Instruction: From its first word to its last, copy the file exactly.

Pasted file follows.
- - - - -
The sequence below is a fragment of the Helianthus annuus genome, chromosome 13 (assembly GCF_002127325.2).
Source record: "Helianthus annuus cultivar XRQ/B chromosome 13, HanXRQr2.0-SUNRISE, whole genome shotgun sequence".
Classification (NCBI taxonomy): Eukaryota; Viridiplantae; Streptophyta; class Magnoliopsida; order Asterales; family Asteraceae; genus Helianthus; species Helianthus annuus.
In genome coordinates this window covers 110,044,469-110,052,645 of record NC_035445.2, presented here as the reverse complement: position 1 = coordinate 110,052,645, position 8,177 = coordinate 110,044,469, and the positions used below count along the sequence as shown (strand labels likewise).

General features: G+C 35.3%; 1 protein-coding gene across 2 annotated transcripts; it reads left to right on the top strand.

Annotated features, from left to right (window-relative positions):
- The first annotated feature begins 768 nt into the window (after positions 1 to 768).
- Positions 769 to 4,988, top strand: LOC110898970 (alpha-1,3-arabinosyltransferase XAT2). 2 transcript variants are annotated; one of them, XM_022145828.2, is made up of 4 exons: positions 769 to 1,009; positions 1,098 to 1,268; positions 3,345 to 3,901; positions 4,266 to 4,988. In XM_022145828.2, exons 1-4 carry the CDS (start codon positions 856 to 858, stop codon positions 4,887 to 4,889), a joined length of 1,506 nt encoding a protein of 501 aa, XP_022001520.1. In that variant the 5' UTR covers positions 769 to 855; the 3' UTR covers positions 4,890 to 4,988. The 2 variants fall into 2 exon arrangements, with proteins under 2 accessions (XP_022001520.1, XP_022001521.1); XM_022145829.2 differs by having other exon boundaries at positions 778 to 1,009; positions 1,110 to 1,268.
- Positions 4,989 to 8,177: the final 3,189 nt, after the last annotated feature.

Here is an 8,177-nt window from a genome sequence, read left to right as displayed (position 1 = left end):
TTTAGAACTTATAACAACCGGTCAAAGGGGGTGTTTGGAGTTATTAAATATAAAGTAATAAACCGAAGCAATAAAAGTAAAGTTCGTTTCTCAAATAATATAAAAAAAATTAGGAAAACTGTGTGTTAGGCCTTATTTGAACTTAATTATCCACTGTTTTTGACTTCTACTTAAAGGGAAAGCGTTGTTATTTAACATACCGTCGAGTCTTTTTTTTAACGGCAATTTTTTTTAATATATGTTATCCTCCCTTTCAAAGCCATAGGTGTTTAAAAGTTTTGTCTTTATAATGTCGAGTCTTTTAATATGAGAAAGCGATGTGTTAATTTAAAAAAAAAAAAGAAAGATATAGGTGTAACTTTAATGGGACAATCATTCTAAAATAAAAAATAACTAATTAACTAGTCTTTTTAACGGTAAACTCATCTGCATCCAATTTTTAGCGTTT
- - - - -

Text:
The sequence below is a fragment of the Helianthus annuus genome, chromosome 13 (assembly GCF_002127325.2).
Source record: "Helianthus annuus cultivar XRQ/B chromosome 13, HanXRQr2.0-SUNRISE, whole genome shotgun sequence".
Classification (NCBI taxonomy): Eukaryota; Viridiplantae; Streptophyta; class Magnoliopsida; order Asterales; family Asteraceae; genus Helianthus; species Helianthus annuus.
In genome coordinates this window covers 110,044,469-110,052,645 of record NC_035445.2, presented here as the reverse complement: position 1 = coordinate 110,052,645, position 8,177 = coordinate 110,044,469, and the positions used below count along the sequence as shown (strand labels likewise).

General features: G+C 35.3%; 1 protein-coding gene across 2 annotated transcripts; it reads left to right on the top strand.

Annotated features, from left to right (window-relative positions):
- The first annotated feature begins 768 nt into the window (after positions 1 to 768).
- Positions 769 to 4,988, top strand: LOC110898970 (alpha-1,3-arabinosyltransferase XAT2). 2 transcript variants are annotated; one of them, XM_022145828.2, is made up of 4 exons: positions 769 to 1,009; positions 1,098 to 1,268; positions 3,345 to 3,901; positions 4,266 to 4,988. In XM_022145828.2, exons 1-4 carry the CDS (start codon positions 856 to 858, stop codon positions 4,887 to 4,889), a joined length of 1,506 nt encoding a protein of 501 aa, XP_022001520.1. In that variant the 5' UTR covers positions 769 to 855; the 3' UTR covers positions 4,890 to 4,988. The 2 variants fall into 2 exon arrangements, with proteins under 2 accessions (XP_022001520.1, XP_022001521.1); XM_022145829.2 differs by having other exon boundaries at positions 778 to 1,009; positions 1,110 to 1,268.
- Positions 4,989 to 8,177: the final 3,189 nt, after the last annotated feature.

Here is an 8,177-nt window from a genome sequence, read left to right as displayed (position 1 = left end):
TTTAGAACTTATAACAACCGGTCAAAGGGGGTGTTTGGAGTTATTAAATATAAAGTAATAAACCGAAGCAATAAAAGTAAAGTTCGTTTCTCAAATAATATAAAAAAAATTAGGAAAACTGTGTGTTAGGCCTTATTTGAACTTAATTATCCACTGTTTTTGACTTCTACTTAAAGGGAAAGCGTTGTTATTTAACATACCGTCGAGTCTTTTTTTTAACGGCAATTTTTTTTAATATATGTTATCCTCCCTTTCAAAGCCATAGGTGTTTAAAAGTTTTGTCTTTATAATGTCGAGTCTTTTAATATGAGAAAGCGATGTGTTAATTTAAAAAAAAAAAAGAAAGATATAGGTGTAACTTTAATGGGACAATCATTCTAAAATAAAAAATAACTAATTAACTAGTCTTTTTAACGGTAAACTCATCTGCATCCAATTTTTAGCGTTT